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Prime's effect on the fish-in cycle

This is a discussion on Prime's effect on the fish-in cycle within the Beginner Freshwater Aquarium forums, part of the Freshwater Fish and Aquariums category; --> Originally Posted by jfengler be carefull that large water changes will higher the risk of white spot disease How so? So long as new ...

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Prime's effect on the fish-in cycle
Old 02-29-2012, 03:36 AM   #21
 
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Originally Posted by jfengler View Post
be carefull that large water changes will higher the risk of white spot disease
How so? So long as new water has been treated with dechlorinator,and is close to same temp as the tank, this is not likely to result in ICH.
Much more likely to appear with fishes stressed from nitrite poisoning which is often fatal.
If current level's of nitrites are indeed as posted..the larger water changes will bring much relief assuming nothing but tapwater and dechlorinator are being used.
Nitrites kill quickly and the larger water changes are preferred over dead fish.
A bit of salt can indeed reduce nitrite toxicity, perhaps one tablespoon per 10 gallons would be safe approach for fish and plant's on temporary basis.
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Old 02-29-2012, 03:45 AM   #22
 
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How so? So long as new water has been treated with dechlorinator,and is close to same temp as the tank, this is not likely to result in ICH.
Much more likely to appear with fishes stressed from nitrite poisoning which is often fatal.
If current level's of nitrites are indeed as posted..the larger water changes will bring much relief assuming nothing but tapwater and dechlorinator are being used.
Nitrites kill quickly and the larger water changes are preferred over dead fish.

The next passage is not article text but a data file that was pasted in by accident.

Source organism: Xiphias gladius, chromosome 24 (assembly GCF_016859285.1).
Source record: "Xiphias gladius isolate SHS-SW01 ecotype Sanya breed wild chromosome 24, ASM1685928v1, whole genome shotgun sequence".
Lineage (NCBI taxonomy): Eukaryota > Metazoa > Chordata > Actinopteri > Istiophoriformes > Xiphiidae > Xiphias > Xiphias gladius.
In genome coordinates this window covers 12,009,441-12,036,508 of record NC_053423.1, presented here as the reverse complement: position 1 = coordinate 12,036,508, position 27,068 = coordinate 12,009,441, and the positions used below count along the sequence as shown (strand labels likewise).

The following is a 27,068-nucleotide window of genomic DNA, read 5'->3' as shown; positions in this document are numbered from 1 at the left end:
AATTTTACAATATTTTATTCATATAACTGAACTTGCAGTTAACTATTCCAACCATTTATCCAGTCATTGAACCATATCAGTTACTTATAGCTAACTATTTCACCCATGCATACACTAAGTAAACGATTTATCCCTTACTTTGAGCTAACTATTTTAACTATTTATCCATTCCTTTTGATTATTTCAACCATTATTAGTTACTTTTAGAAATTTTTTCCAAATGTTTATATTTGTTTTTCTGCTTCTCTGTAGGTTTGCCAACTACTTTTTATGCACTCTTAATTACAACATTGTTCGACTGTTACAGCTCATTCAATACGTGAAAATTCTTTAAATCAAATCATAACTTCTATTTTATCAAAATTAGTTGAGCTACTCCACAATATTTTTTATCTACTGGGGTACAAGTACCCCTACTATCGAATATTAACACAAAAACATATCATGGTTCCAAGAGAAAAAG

A bit of salt can indeed reduce nitrite toxicity, perhaps one tablespoon per 10 gallons would be safe approach for fish and plant's on temporary basis.
it does seem unlikely but it is true a former employee had done too much of a water change in tanks and they all got white spot due to the stress of all the new water
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Old 02-29-2012, 03:48 AM   #23
 
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it does seem unlikely but it is true a former employee had done too much of a water change in tanks and they all got white spot due to the stress of all the new water
Yes,this often happens when water changes have been neglected for some time,or,,fishes are being kept in water they are unsuited for with respect to GH,KH,pH.,sudden temp change.
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Old 02-29-2012, 03:52 AM   #24
 
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Yes,this often happens when water changes have been neglected for some time,or,,fishes are being kept in water they are unsuited for with respect to GH,KH,pH.,sudden temp change.
yeah the temperature went from 28 celcius down to 24 celcius, he had used one of the other fish tanks connected to the sumps, well lets say he in deep trouble for doin that

Last edited by Byron; 02-29-2012 at 10:20 AM.. Reason: remove profanity